This is a cracking dram, hands down. All that midwinter fireplace character you expect, but the Amontillado brings some interesting sweet notes instead of the usual vanilla flavour you get with the ten year old. No water needed either – it’s perfect as it is.

You can still get this for reasonable prices, and with an out-turn of 28,000 bottles it’s not too hard to find. Some online stores are charging over £100, but I picked up a bottle at auction for about £60 so it’s worth shopping around.

Bruichladdich Ribera Del Duero (Micro Provenance)

105181-bigDistillery: Bruichladdich
Bottled: 2015, Distilled: 2004
Age: 10 years old
Cask: #007
Bottles: 303
ABV: 63.6%
Cask: Quercus Robur – Ribera del Duero Wine Cask
More Info: WhiskyBase

I’ve been looking forward to this one!

Now Bruichladdich have their core range pinned down, it seems their main avenue of creative weirdness has been channelled into their Micro Provenance series, a set of single cask whiskies produced with unique formulae.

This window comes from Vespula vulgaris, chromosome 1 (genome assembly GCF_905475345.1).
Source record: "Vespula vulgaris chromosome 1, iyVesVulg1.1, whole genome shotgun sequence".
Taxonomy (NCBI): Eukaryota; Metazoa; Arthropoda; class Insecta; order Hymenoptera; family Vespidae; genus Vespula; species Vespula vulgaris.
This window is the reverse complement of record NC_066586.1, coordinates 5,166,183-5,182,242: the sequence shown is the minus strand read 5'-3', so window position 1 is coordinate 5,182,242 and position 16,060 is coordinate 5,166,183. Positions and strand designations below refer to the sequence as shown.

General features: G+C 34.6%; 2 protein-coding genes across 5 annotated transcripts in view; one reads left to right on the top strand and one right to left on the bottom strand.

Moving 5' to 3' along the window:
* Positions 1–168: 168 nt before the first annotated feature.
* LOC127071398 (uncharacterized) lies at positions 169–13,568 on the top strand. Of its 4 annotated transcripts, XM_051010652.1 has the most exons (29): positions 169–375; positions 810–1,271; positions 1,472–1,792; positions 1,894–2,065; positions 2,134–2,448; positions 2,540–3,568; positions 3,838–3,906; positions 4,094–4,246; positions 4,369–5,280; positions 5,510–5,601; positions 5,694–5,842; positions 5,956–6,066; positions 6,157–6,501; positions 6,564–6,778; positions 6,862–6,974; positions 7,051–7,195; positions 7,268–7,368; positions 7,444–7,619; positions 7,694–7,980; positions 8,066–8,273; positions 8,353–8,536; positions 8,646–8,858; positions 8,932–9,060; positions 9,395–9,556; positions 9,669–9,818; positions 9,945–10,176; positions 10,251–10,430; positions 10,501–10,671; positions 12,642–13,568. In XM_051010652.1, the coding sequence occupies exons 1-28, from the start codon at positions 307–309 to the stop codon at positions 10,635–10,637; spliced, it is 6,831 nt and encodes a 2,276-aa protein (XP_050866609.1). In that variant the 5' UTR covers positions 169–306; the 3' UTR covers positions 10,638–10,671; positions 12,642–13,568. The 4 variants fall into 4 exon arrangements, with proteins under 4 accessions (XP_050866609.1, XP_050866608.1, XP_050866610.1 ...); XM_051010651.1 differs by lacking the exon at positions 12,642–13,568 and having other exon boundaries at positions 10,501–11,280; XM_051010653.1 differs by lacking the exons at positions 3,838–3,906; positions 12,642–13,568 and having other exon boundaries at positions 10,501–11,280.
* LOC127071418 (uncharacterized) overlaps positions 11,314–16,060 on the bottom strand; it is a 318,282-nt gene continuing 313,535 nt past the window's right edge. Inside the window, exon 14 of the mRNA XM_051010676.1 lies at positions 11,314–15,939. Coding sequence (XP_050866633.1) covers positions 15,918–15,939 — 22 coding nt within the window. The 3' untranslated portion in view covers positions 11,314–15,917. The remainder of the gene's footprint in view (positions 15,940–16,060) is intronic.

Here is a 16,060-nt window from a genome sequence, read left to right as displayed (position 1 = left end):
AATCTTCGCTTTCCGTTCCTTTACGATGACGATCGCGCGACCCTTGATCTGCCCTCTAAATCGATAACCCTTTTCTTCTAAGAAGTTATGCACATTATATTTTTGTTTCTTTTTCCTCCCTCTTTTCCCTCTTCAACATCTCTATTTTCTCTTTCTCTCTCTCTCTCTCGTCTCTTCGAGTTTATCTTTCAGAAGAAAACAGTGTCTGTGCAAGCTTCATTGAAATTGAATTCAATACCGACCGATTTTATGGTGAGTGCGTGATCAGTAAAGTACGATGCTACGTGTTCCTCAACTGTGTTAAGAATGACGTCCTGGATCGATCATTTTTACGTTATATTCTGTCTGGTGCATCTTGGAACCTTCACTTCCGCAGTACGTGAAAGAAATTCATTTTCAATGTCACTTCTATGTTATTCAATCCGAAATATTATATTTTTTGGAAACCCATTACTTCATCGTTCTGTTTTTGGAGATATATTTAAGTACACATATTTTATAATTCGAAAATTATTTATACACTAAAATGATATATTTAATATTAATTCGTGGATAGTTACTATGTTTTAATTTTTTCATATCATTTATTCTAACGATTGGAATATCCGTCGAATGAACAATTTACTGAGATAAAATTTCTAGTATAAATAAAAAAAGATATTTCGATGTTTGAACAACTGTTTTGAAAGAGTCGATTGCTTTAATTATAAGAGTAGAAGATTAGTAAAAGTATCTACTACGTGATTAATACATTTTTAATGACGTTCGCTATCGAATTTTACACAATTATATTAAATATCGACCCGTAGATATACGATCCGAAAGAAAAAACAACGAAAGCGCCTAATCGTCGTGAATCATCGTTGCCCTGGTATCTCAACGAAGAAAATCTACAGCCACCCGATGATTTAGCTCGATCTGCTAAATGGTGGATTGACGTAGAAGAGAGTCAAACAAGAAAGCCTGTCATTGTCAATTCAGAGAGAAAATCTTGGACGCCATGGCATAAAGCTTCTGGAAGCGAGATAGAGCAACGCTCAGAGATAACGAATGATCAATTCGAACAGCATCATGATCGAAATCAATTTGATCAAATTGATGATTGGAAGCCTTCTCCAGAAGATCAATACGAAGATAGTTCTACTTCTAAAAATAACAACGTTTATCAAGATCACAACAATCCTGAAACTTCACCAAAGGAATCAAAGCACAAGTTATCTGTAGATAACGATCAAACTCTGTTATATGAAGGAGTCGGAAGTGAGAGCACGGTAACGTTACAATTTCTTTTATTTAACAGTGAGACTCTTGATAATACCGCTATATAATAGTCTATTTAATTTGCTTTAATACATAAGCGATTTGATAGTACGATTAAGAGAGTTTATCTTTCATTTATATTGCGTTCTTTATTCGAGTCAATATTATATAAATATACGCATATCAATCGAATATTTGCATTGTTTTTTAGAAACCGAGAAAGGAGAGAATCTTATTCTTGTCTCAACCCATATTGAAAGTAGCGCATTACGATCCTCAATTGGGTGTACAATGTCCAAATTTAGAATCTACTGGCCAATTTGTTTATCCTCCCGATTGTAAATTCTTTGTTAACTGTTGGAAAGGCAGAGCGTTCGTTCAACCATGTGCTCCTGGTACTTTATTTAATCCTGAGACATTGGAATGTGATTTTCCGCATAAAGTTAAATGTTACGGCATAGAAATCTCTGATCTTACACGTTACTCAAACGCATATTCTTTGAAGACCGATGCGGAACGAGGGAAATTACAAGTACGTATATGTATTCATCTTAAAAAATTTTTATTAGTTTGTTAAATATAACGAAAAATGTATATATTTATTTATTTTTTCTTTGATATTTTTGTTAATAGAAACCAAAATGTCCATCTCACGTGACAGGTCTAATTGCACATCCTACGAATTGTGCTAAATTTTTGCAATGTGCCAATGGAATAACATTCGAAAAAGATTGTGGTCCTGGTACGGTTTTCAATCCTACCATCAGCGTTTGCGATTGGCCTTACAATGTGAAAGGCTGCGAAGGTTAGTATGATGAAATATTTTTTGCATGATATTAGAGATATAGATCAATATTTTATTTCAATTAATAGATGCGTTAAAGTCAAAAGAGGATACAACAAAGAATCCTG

The labels spell out every detail of their production and the series endeavours to do things that haven’t been widely done before in the industry.

The defining trait of this bottling is a full ten years in a Spanish red wine cask. It’s not unusual for a whisky to be finished (or *ACE’d, in Bruichladdich vernacular) in a wine cask after years in a Bourbon barrel, but full term maturation is a lot less common.

Let’s get it in the glass!

Nose: Menthol, sandalwood, crystal ginger, tequila with salted limes. Dusty icing sugar and sherbet. With water, still lots of salty citrus notes, but opening up to cake batter, red grapes, sour cherries and plum flesh.